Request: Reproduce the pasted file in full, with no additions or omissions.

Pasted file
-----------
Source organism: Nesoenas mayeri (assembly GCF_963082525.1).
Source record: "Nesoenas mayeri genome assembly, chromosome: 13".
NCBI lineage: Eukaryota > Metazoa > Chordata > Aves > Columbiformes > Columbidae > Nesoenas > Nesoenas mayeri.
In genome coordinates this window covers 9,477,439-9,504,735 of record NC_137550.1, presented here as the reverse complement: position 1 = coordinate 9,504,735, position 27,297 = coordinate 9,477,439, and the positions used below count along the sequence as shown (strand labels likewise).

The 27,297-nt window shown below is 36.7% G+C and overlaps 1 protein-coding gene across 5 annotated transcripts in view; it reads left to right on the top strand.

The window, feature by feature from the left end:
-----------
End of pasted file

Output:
Source organism: Nesoenas mayeri (assembly GCF_963082525.1).
Source record: "Nesoenas mayeri genome assembly, chromosome: 13".
NCBI lineage: Eukaryota > Metazoa > Chordata > Aves > Columbiformes > Columbidae > Nesoenas > Nesoenas mayeri.
In genome coordinates this window covers 9,477,439-9,504,735 of record NC_137550.1, presented here as the reverse complement: position 1 = coordinate 9,504,735, position 27,297 = coordinate 9,477,439, and the positions used below count along the sequence as shown (strand labels likewise).

The 27,297-nt window shown below is 36.7% G+C and overlaps 1 protein-coding gene across 5 annotated transcripts in view; it reads left to right on the top strand.

The window, feature by feature from the left end: